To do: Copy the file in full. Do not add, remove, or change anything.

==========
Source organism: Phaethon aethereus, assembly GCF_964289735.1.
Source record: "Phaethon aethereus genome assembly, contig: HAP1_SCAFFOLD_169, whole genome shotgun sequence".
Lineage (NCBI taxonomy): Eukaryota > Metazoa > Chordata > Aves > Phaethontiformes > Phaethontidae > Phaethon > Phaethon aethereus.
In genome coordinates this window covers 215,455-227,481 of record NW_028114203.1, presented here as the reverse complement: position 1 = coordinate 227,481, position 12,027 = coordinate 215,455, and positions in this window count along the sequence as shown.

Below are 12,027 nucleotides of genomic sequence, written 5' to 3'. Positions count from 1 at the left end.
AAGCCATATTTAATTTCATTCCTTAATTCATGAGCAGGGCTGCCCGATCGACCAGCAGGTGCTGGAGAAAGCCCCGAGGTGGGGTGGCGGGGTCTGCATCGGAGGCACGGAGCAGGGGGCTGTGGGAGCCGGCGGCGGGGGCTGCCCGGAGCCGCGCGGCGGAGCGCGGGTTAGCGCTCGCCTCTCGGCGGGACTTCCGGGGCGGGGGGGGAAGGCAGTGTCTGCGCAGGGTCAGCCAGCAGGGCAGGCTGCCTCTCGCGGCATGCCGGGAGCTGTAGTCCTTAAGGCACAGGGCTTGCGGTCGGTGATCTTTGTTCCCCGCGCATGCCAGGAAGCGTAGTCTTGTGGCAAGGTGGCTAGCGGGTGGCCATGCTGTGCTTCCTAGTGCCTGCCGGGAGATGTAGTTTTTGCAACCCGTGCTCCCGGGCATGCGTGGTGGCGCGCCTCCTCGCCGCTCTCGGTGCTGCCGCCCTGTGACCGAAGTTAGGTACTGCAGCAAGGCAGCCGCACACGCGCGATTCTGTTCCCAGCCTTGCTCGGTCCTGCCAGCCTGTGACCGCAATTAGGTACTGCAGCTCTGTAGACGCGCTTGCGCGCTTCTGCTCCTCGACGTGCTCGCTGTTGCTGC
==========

Source organism: Phaethon aethereus, assembly GCF_964289735.1.
Source record: "Phaethon aethereus genome assembly, contig: HAP1_SCAFFOLD_169, whole genome shotgun sequence".
Lineage (NCBI taxonomy): Eukaryota > Metazoa > Chordata > Aves > Phaethontiformes > Phaethontidae > Phaethon > Phaethon aethereus.
In genome coordinates this window covers 215,455-227,481 of record NW_028114203.1, presented here as the reverse complement: position 1 = coordinate 227,481, position 12,027 = coordinate 215,455, and positions in this window count along the sequence as shown.

Below are 12,027 nucleotides of genomic sequence, written 5' to 3'. Positions count from 1 at the left end.
AAGCCATATTTAATTTCATTCCTTAATTCATGAGCAGGGCTGCCCGATCGACCAGCAGGTGCTGGAGAAAGCCCCGAGGTGGGGTGGCGGGGTCTGCATCGGAGGCACGGAGCAGGGGGCTGTGGGAGCCGGCGGCGGGGGCTGCCCGGAGCCGCGCGGCGGAGCGCGGGTTAGCGCTCGCCTCTCGGCGGGACTTCCGGGGCGGGGGGGGAAGGCAGTGTCTGCGCAGGGTCAGCCAGCAGGGCAGGCTGCCTCTCGCGGCATGCCGGGAGCTGTAGTCCTTAAGGCACAGGGCTTGCGGTCGGTGATCTTTGTTCCCCGCGCATGCCAGGAAGCGTAGTCTTGTGGCAAGGTGGCTAGCGGGTGGCCATGCTGTGCTTCCTAGTGCCTGCCGGGAGATGTAGTTTTTGCAACCCGTGCTCCCGGGCATGCGTGGTGGCGCGCCTCCTCGCCGCTCTCGGTGCTGCCGCCCTGTGACCGAAGTTAGGTACTGCAGCAAGGCAGCCGCACACGCGCGATTCTGTTCCCAGCCTTGCTCGGTCCTGCCAGCCTGTGACCGCAATTAGGTACTGCAGCTCTGTAGACGCGCTTGCGCGCTTCTGCTCCTCGACGTGCTCGCTGTTGCTGC